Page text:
Remember the childhood years? That game of touch-me-not at Barray abbu’s old house, the kidnapping plays at Taya’s house, the monkey bar on his terrace and our antics of climbing it, the cousins who pretended to throw us off the railings there? Do you remember playing hide and seek with the elder cousins? Do you remember all the nicknames I gave you? I’m really sorry for the offensive one, although you did get me scolded for it :p Oh, and do you remember the mummy in my room’s store? 😀 It’s still there. Come visit someday, it has missed you. All those night stays, the pleadings for night stays, the ijtemaai duaaen for my father forgetting to pick me up from your place on his way home from office… and those two times that he actually did forget!! 😮 Oh and remember the times you and your younger sister stayed at my place, and you’d both be sad for the first few hours because…. well, you know why. It was infuriating. Oh well. I loved you then and I love you now. You two were the sole reason I begged to be transferred to campus IV of our school. We fantasized we’d play in the basement in recess time, but school brought with it quite different times.
And then we grew up. There was competition for five rupee coins, there were new friendships and petty disputes over them. I apologize for those, I admit I was incredibly shallow and inconsiderate. And it hurt you. I’m sorry. In that period, there was confusion and lots of changes swimming about everywhere. It changed us as well. And for sometime, our relationship was in the background. But it was revived, no? The bathroom meetings on the ground floor? And… ahem, remember that singular exchange? 😀 Oh and remember the time I got a new haircut and I was so excited to show you, I opened my hair and arranged it in that specific way, outside the bathroom, and Miss Zarqa came along!! 😮 We were scolded. And the spelling bee!!! I can never forget that. I remember how I explained the phonetic symbols to you and Fizza. And how we memorized the spellings for typhoid and haemorrhage, and how much we loved pronouncing hullabaloo and bootee. And all the free periods we got to practice, just the three of us sitting outside to study spellings. I still blame myself for getting that spelling wrong in the regional rounds. I over-complicated it. I remember my reaction when we got our matric results, and I was envious. I admit that. I didn’t even congratulate you, and it brings tears to my eyes. But I did hug you and congratulated you at school early morning the next day. The damage was done and I was extremely in the wrong. Forgive me if you can? For all those times?
And then school ended, college distanced us. Your anxiety in those two years, and my depression; we bonded differently. Different colleges and different subjects after having studied the same subjects together, for six years, our desks almost always near, for there wasn’t much space in the classroom either :p I missed you.
Remember that one crazy night at my place when our fathers went out of city? We watched a movie, and then theorized every lunatic idea that came to mind, lying beside my bed on the carpet in the dark for so long, we ruined Einstein, and made a joke out of philosophy where everything was nothing and nothing was everything and bananas and feet and darkness and Lord knows what. Conclusion? Birmingham Asylum. Electricity went off, my mother came to talk to us, and we sobered up.
Sobering times followed as university came along. Same institutions again, we began to meet almost everyday, and found the solace of silence in each other. We found colliding and conflicting passions, favourite spots and baffling philosophies. As different and as similar as we continue to become, you still are the best cousin, and my rock. We have something different, don’t we? That kind of comfort, I can never find with anyone except you. Too sappy? But i’m being honest. See, I even wrote you a love letter 😉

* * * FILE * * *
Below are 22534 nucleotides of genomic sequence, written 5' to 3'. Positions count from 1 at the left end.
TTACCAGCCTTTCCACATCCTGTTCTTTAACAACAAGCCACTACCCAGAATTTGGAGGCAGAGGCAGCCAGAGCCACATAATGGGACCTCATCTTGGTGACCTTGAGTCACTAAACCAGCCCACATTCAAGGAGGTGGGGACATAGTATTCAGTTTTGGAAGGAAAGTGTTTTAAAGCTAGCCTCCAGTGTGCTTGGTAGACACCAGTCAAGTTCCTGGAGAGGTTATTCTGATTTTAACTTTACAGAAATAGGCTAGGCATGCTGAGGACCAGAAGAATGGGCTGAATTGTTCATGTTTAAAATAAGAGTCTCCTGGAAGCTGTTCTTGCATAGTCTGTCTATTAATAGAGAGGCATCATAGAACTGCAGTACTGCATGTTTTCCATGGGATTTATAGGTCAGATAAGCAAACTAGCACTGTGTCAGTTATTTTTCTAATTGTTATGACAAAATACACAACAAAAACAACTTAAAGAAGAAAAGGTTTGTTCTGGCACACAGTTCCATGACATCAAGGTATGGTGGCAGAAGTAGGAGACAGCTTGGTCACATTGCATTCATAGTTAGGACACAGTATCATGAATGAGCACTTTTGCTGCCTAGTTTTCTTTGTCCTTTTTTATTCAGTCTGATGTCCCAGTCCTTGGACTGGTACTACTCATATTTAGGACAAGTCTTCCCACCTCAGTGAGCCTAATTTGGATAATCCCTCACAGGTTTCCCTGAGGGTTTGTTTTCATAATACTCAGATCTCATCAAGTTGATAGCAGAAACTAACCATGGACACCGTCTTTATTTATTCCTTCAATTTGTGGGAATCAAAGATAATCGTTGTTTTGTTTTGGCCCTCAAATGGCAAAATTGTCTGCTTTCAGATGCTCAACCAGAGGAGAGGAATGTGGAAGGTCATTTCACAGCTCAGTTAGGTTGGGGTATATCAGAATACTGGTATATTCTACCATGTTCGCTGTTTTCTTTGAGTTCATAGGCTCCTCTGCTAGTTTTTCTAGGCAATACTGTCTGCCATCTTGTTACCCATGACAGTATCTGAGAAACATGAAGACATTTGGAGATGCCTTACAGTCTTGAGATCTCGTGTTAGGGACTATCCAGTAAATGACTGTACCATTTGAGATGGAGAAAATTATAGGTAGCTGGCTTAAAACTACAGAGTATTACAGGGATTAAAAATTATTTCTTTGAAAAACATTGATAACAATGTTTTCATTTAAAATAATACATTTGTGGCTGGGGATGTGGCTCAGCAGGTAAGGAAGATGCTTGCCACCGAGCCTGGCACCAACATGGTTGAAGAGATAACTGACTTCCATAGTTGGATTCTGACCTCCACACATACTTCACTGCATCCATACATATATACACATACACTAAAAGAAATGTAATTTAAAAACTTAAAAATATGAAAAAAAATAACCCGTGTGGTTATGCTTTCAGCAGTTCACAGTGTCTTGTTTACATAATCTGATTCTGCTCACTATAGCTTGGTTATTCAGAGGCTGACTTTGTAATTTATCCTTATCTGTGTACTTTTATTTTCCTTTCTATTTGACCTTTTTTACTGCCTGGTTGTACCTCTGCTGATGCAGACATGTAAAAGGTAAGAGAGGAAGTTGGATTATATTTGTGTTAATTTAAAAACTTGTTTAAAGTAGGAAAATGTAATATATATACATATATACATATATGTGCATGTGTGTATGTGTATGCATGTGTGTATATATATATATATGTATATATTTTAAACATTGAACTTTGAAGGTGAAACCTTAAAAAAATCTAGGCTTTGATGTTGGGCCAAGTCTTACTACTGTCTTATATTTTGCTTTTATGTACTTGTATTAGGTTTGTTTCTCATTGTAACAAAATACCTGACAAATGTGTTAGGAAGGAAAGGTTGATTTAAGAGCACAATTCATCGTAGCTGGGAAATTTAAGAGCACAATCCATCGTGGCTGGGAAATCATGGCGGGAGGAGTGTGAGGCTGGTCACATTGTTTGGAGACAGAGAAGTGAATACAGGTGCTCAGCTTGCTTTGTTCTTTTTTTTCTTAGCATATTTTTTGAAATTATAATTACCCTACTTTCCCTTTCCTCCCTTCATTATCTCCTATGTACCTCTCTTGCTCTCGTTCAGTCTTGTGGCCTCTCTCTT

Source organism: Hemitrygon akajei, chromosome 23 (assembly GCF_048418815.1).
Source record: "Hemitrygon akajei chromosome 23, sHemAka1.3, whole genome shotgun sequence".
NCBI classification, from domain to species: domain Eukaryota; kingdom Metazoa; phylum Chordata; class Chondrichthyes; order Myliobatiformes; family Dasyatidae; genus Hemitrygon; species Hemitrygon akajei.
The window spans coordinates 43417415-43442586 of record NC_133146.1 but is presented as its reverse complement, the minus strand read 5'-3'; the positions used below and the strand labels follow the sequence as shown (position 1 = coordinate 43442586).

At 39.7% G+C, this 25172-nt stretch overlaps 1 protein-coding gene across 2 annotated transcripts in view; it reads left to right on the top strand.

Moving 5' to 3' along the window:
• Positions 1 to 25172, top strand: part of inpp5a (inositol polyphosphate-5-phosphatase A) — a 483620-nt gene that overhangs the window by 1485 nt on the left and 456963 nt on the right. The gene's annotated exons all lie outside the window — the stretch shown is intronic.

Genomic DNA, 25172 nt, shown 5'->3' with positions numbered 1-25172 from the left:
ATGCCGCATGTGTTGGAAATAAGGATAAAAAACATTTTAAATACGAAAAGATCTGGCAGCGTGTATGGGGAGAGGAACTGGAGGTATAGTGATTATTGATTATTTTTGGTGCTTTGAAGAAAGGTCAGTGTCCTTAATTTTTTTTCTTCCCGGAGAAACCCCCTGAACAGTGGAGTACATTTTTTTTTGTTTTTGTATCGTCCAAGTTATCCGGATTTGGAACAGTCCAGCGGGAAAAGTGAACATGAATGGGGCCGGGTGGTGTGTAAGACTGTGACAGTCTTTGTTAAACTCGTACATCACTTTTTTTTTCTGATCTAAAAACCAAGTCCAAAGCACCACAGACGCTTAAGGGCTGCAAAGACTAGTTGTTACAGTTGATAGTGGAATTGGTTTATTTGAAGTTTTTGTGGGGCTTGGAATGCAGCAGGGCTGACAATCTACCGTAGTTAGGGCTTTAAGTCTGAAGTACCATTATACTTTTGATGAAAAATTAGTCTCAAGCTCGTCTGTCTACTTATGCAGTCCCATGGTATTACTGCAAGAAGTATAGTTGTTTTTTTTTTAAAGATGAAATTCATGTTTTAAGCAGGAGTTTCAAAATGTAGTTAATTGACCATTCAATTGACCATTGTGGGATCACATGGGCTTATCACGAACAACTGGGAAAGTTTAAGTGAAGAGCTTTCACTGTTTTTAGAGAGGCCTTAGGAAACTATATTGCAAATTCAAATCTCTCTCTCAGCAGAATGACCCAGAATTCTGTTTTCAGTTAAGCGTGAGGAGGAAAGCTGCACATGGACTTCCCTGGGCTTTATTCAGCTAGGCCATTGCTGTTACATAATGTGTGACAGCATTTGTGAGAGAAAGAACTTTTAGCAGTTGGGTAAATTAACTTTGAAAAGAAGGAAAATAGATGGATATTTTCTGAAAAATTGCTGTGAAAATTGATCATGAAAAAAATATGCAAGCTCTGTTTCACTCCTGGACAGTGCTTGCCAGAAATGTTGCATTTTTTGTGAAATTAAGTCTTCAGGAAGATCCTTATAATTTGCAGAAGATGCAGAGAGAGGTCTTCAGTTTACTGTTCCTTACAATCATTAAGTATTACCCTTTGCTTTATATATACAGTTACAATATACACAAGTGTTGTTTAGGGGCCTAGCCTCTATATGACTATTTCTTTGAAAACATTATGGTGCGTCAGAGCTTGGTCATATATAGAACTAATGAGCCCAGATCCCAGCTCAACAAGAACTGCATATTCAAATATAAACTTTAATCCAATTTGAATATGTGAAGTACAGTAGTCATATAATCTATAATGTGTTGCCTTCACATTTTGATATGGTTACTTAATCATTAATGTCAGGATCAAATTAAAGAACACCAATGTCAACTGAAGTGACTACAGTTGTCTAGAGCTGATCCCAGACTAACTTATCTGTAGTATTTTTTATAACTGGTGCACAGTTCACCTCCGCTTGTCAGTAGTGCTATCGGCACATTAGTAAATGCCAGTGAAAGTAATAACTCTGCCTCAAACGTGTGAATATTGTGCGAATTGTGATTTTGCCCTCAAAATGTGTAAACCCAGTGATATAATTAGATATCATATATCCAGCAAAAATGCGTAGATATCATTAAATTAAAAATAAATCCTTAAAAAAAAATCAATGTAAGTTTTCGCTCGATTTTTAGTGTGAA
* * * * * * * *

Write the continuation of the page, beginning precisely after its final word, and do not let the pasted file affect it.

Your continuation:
We’ve changed drastically, and we keep talking of changes. All the changes aside, you need to hear what’s coming. You are a fantastic person. Your thoughts, your words, your strokes, your expression of everything and your extraordinary ability to feel (reminded me of the theater society, and need for “empathy” :p). Whatever life may have brought, you’re still that amazing person. You might not see it, but everyone else does. Have faith in yourself, as I do in you. Love thyself, as I love thee.
It was a cool November night, unusually mystical atmosphere. The universe seemed anxious and excited. It was apparent in the restlessness of the wind, the impatient tremors of the leaves, the contrasting stillness of the sky. Nature seemed to be waiting.
Oh look. Look at that woman stepping out of the car, sporting a swollen belly with much difficulty, but oh look at her radiant face! Look, oh look! The universe is holding its breath. It seems to be in sync with the woman’s breathing- as if already treasuring the baby she holds in her womb, already cherishing him in a veiled cocoon.
Inhale. Exhale. Inhale. Exhale. Inhale. Exhale.
Do you hear that? A baby’s wail. The mother’s sigh of relief, her silent tears streaking her face, the sheen of perspiration on her forehead. See? That woman gave birth to the universe’s gift. The nurses smile. The father rushes in. The baby acknowledges his mother and father with a curious, quiet look. His eyes. They are a microcosm of infinite hopes and dreams, of simmering passion and smoldering determination, clashing with fate. They hold wonder and greatness within, colliding with all odds. See that look. His parents are gazing at the baby boy in wonder, and he bears that look, as he would for the rest of his life. A faint smile plays on his pink baby lips, so subtle, as if he hides the secrets of the world in the void of his mouth. The universe smiles back, a slow and rueful smile. Nature had been waiting for this baby. He shall be a great man, insha’Allah, but greatness does not come easy.
Happy new year, Baby. May the 22nd be the best so far, but lesser than the rest. May you get everything you wish for, everything that is good for you. May the world become your canvas, may you write the stuff of eminence on it, may you change lives. May you find your purpose and fulfill it.